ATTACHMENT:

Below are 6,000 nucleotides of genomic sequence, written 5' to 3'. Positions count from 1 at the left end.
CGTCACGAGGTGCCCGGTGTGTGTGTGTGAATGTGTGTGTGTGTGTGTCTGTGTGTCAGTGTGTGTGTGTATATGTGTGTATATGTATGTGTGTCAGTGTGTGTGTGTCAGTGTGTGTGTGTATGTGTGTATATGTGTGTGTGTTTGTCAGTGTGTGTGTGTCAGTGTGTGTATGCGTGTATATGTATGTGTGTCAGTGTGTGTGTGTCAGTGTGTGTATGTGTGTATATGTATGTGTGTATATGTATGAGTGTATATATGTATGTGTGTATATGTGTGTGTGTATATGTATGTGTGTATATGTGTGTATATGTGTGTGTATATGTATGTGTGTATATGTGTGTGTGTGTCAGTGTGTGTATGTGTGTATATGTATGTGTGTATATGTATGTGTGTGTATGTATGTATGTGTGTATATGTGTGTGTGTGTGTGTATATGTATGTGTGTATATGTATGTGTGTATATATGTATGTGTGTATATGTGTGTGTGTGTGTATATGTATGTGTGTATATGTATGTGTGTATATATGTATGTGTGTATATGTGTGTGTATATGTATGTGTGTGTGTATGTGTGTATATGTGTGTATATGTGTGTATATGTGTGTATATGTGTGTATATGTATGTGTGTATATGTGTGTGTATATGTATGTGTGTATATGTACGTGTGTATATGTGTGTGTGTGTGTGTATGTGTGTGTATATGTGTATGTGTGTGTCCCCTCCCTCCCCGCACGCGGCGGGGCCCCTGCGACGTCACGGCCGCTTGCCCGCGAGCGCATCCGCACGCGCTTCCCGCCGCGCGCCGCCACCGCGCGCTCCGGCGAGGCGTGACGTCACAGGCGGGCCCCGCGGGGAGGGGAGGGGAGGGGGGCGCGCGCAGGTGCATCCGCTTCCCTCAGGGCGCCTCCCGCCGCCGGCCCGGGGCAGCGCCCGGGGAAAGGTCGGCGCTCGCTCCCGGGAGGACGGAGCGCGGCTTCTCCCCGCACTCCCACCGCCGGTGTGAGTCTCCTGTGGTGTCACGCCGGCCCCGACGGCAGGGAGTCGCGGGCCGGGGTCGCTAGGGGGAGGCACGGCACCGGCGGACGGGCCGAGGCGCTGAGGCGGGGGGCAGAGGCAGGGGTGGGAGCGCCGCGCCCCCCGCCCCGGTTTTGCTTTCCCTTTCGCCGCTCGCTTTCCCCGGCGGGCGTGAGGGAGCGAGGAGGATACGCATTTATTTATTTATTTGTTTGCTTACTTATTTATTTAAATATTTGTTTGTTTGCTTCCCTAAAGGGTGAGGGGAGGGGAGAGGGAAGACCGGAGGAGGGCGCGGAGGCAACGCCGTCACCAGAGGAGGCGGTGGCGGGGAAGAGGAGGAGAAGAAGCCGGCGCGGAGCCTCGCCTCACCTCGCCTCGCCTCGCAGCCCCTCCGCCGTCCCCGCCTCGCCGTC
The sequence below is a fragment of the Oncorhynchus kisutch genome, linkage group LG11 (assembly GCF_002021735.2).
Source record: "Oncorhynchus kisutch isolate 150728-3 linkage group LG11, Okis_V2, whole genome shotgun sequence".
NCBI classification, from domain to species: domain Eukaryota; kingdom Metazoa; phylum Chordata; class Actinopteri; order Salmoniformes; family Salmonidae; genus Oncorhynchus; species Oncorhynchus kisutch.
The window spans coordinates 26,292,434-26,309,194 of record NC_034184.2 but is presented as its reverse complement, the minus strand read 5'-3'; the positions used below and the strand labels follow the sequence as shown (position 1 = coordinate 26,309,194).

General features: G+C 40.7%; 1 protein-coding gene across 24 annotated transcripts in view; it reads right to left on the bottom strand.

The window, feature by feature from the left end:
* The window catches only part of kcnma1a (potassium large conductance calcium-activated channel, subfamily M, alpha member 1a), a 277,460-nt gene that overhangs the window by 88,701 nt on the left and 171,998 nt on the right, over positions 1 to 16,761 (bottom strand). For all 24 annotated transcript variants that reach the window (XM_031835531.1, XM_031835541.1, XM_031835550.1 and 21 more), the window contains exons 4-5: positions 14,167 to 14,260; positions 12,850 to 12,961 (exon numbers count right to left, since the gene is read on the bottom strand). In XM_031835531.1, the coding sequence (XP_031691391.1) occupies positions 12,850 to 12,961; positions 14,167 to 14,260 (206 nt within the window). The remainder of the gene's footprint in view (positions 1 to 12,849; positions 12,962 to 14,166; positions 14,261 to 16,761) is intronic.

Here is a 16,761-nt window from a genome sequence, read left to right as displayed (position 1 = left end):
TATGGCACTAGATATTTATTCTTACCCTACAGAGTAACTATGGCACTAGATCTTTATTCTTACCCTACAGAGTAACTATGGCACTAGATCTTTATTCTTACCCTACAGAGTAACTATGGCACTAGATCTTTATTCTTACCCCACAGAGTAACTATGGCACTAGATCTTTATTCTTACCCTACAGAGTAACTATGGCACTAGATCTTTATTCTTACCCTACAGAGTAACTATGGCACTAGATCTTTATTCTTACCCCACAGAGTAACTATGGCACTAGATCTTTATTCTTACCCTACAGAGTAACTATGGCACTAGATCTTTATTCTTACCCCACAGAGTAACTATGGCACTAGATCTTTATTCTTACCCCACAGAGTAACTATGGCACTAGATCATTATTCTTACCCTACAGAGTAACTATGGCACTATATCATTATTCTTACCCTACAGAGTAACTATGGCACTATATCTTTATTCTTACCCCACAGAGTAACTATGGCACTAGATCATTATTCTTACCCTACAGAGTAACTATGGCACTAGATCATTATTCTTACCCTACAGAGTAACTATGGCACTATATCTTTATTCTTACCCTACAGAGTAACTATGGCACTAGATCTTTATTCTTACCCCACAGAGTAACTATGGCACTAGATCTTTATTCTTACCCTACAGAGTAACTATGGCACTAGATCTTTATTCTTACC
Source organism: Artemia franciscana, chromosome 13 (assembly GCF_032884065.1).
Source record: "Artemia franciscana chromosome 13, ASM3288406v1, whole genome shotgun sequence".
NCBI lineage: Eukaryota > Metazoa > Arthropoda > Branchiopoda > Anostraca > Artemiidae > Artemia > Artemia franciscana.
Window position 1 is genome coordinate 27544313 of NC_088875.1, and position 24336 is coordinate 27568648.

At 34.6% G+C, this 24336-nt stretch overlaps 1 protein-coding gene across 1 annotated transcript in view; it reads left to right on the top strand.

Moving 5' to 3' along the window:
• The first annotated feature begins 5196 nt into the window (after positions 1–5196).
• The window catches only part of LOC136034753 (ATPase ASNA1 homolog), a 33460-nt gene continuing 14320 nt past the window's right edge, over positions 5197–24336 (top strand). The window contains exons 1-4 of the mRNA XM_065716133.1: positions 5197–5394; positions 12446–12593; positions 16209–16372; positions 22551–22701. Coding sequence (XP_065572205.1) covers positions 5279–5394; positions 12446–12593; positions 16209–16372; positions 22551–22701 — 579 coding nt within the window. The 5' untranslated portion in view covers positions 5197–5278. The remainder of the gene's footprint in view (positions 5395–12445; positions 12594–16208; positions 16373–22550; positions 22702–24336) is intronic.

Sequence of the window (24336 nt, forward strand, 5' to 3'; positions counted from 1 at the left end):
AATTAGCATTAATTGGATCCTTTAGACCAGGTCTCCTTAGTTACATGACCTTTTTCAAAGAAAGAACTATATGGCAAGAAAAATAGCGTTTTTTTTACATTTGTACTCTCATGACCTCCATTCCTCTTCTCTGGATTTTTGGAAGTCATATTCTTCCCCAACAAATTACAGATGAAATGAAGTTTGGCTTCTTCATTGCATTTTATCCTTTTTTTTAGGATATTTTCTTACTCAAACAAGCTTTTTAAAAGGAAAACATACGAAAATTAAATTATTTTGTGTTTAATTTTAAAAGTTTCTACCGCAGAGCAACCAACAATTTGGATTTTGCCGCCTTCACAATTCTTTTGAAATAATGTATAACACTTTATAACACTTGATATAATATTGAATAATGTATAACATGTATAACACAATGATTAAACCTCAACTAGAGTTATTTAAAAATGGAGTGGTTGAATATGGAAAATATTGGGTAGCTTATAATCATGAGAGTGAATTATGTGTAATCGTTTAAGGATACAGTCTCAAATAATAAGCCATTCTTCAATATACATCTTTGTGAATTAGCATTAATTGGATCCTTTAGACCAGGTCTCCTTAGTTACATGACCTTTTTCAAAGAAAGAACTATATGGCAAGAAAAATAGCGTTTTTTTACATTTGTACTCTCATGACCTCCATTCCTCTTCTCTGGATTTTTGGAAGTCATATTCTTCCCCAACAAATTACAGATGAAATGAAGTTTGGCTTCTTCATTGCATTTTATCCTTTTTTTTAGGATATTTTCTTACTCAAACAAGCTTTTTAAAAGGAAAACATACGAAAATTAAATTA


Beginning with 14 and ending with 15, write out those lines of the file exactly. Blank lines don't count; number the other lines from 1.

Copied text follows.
NCBI lineage: Eukaryota > Metazoa > Arthropoda > Branchiopoda > Anostraca > Artemiidae > Artemia > Artemia franciscana.
Window position 1 is genome coordinate 27544313 of NC_088875.1, and position 24336 is coordinate 27568648.